How to Select the Right Steel Grade
Steel is produced in thousands of grades with widely varying properties. Choosing the wrong steel grade for your application could be an expensive mistake. Either it’s harder and tougher than needed, and you pay a price premium, or the steel doesn’t have the right properties and prematurely fails.
“Steel grade” refers to chemical composition. The steel grading system used most widely in the United States is maintained by the SAE. The American Society for Testing and Materials (ASTM) has a broader system covering ferrous and nonferrous metals. The ASTM and SAE systems are linked by the Unified Numbering System (UNS), which is sometimes used as an alternative to SAE references.
The SAE system uses four or five-digit codes to indicate composition and can be used to look up the steel’s properties. For example, steel primarily composed of carbon will have a first digit of ‘1,’ while chromium-based steel will have an SAE designation starting with a ‘5.’ The following numbers in the SAE designation are based on different alloying elements within that steel.
Because there are many different types of steel grades, it can be challenging to select the best one for your application. This article will cover the primary application requirements that should be considered when selecting a steel grade.
Steel strength is defined by yield and ultimate tensile strength (UTS). Fatigue strength is a third parameter to consider when fluctuating loads are likely.
Yield strength is the load at which steel takes on a permanent deformation and won’t return to its original size. UTS is the load at which the steel breaks and is greater than the yield strength.
Fatigue strength is the load at which a steel will fail after a defined number of cycles. For simplicity, it’s sometimes defined as a proportion of the UTS for a specific type or grade.
Carbon content has a significant effect on strength. In general, higher carbon steel is stronger, although other alloying elements, particularly manganese, copper, nickel, niobium, vanadium, and titanium, have an influence too.
Toughness is the ability of steel to withstand an impact. It’s related to strength and ductility, although a material that’s strong but lacks ductility will be brittle and, therefore, not tough.
High-carbon steels are strong but usually have low ductility, resulting in a lack of toughness. Adding manganese, nickel, chromium, and molybdenum increases toughness by raising ductility without reducing strength.
Toughness can also be modified through heat treatment processes like quenching and tempering that alter the microstructure.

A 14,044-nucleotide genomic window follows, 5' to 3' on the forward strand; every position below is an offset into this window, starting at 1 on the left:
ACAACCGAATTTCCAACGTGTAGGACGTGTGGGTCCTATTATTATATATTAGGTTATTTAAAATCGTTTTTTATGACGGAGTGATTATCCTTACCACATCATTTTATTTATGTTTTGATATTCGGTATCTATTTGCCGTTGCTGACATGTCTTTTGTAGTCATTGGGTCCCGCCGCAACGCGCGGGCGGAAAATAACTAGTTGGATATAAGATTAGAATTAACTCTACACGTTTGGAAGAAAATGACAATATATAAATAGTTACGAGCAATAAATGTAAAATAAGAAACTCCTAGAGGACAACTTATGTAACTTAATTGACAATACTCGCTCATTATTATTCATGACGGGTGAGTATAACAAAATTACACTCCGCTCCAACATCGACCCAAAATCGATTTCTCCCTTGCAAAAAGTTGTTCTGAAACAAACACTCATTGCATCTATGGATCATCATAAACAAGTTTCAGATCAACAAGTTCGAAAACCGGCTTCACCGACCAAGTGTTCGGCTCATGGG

Hardness is measured by pushing a shaped probe against the surface with a set force. The size of the indentation is inversely proportional to the hardness of the steel.
Higher carbon content creates harder steel, although other alloying elements can contribute hardness, too. Chromium, vanadium, tungsten, and molybdenum are the main alloying elements to improve hardness.
Quenching and tempering heat treatment processes also raise or lower hardness.
Iron in steel bonds with oxygen in the air, which causes corrosion. Most steels need corrosion protection, but stainless steels are the exception.
Stainless steel contains at least 10.5% chromium, which reacts with oxygen to form a protective layer inhibiting corrosion. Nickel and molybdenum, as found in “alloy” steels, increase corrosion resistance.
Stainless steel is produced in austenitic, ferritic, and martensitic grades. These terms refer to the different forms of crystal structure. Austenitic stainless has excellent corrosion resistance thanks to its high levels of chromium and nickel.
Low-carbon steel melts at around 2,750 degrees Fahrenheit. However, yield strength declines quickly above 750 degrees Fahrenheit, and corrosion accelerates at temperatures above 550 degrees Fahrenheit.
Higher carbon-content steels have higher practical working temperature limits. Adding chromium, nickel, molybdenum, vanadium, and tungsten increases temperature resistance. Austenitic stainless steels perform exceptionally well at elevated temperatures.
How the steel will be processed also influences grade selection. Some grades weld readily, while others do not. Some are difficult to machine or forge, while others cut or deform easily. Thus, the expected manufacturing method should be part of the steel selection process.
Low-carbon steels have good machinability, and their ductility permits forming operations like forging. As carbon content rises, increased toughness makes processing more difficult, although adding lead improves machinability. Tempering and normalizing heat treatment processes improve machinability by reducing hardness.
Generally, steels with alloying elements are difficult to machine, and some don’t weld well. Austenitic stainless steels are an exception, as these have good weldability.
Speak With an Expert
Rather than risk a mistake, the safest approach when selecting steel is to work with an experienced steel supplier like King Steel.
Founded over 50 years ago, King Steel is a trusted supplier of hot rolled and cold drawn steel bar, wire, and rod products. We also offer a wide range of processing capabilities, including heat treatment, turning/polishing, machining, descaling, shot blasting, and eddy current testing, to ensure we provide the exact specification and finish you need.
Contact us today with your application requirements, and one of our experts will assist you.